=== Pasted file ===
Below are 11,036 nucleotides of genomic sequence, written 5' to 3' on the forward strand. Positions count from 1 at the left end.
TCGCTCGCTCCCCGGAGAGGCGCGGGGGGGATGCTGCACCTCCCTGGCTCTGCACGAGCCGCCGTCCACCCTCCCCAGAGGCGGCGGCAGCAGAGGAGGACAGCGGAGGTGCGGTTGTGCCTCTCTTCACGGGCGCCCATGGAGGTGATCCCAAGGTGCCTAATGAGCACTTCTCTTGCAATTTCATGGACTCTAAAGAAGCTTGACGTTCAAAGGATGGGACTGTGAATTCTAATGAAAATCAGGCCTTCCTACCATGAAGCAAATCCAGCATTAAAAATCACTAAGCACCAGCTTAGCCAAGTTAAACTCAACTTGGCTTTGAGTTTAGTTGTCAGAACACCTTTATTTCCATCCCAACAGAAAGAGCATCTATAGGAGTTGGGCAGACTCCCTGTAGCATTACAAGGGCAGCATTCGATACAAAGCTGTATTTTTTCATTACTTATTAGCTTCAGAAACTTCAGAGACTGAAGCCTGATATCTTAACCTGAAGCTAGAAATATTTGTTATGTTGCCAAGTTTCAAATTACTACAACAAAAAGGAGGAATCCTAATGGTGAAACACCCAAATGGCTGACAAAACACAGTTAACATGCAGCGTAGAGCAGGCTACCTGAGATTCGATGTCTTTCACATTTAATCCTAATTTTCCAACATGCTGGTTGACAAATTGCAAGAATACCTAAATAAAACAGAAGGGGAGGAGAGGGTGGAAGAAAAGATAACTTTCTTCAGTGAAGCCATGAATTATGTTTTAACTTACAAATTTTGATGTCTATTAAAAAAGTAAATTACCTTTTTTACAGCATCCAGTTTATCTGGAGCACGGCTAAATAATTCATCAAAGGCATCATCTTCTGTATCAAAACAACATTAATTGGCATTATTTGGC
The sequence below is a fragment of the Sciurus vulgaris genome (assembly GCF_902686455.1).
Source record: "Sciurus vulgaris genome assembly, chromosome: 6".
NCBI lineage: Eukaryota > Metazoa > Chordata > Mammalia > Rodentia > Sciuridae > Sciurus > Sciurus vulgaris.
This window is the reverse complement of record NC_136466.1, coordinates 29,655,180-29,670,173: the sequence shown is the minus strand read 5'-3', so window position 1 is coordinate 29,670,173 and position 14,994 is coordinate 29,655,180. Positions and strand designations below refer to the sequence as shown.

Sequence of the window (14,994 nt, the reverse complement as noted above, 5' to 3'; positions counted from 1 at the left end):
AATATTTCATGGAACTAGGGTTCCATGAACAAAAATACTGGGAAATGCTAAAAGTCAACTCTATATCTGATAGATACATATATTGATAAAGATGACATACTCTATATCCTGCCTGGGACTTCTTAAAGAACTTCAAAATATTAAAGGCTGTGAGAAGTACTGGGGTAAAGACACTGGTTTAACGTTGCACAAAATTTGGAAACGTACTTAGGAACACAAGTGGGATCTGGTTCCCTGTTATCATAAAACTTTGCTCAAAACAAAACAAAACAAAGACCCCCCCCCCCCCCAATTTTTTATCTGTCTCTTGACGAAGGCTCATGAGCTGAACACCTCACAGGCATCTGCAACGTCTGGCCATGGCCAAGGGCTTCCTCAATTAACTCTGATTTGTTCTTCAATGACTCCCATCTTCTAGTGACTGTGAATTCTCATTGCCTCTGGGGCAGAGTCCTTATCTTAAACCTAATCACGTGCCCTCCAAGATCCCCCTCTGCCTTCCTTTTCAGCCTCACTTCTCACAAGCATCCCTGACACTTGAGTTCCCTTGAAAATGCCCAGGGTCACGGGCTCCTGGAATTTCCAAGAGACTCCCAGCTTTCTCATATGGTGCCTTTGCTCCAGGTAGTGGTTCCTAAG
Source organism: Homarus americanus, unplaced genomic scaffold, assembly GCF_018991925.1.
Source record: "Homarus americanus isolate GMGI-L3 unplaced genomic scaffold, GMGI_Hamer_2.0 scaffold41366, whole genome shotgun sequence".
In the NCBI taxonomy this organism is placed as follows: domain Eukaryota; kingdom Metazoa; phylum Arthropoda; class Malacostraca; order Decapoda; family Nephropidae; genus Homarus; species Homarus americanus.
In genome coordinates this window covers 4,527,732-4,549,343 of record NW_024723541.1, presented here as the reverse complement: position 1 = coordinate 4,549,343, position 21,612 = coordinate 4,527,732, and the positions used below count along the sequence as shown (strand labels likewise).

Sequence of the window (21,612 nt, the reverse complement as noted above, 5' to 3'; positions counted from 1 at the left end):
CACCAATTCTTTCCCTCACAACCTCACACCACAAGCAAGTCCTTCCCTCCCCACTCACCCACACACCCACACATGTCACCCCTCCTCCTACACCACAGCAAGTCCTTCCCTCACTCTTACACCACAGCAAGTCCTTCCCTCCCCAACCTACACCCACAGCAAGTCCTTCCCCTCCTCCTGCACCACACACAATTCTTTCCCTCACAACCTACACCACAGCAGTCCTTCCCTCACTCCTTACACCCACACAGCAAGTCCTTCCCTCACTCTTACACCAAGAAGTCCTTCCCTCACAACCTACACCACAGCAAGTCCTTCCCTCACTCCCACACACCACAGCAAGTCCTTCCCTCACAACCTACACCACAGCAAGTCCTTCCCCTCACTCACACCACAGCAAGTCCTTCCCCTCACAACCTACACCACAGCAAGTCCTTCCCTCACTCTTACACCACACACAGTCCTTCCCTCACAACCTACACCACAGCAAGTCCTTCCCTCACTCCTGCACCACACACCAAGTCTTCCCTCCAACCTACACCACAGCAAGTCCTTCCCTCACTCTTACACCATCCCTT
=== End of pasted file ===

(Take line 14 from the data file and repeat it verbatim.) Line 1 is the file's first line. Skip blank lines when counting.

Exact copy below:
CACCAATTCTTTCCCTCACAACCTCACACCACAAGCAAGTCCTTCCCTCCCCACTCACCCACACACCCACACATGTCACCCCTCCTCCTACACCACAGCAAGTCCTTCCCTCACTCTTACACCACAGCAAGTCCTTCCCTCCCCAACCTACACCCACAGCAAGTCCTTCCCCTCCTCCTGCACCACACACAATTCTTTCCCTCACAACCTACACCACAGCAGTCCTTCCCTCACTCCTTACACCCACACAGCAAGTCCTTCCCTCACTCTTACACCAAGAAGTCCTTCCCTCACAACCTACACCACAGCAAGTCCTTCCCTCACTCCCACACACCACAGCAAGTCCTTCCCTCACAACCTACACCACAGCAAGTCCTTCCCCTCACTCACACCACAGCAAGTCCTTCCCCTCACAACCTACACCACAGCAAGTCCTTCCCTCACTCTTACACCACACACAGTCCTTCCCTCACAACCTACACCACAGCAAGTCCTTCCCTCACTCCTGCACCACACACCAAGTCTTCCCTCCAACCTACACCACAGCAAGTCCTTCCCTCACTCTTACACCATCCCTT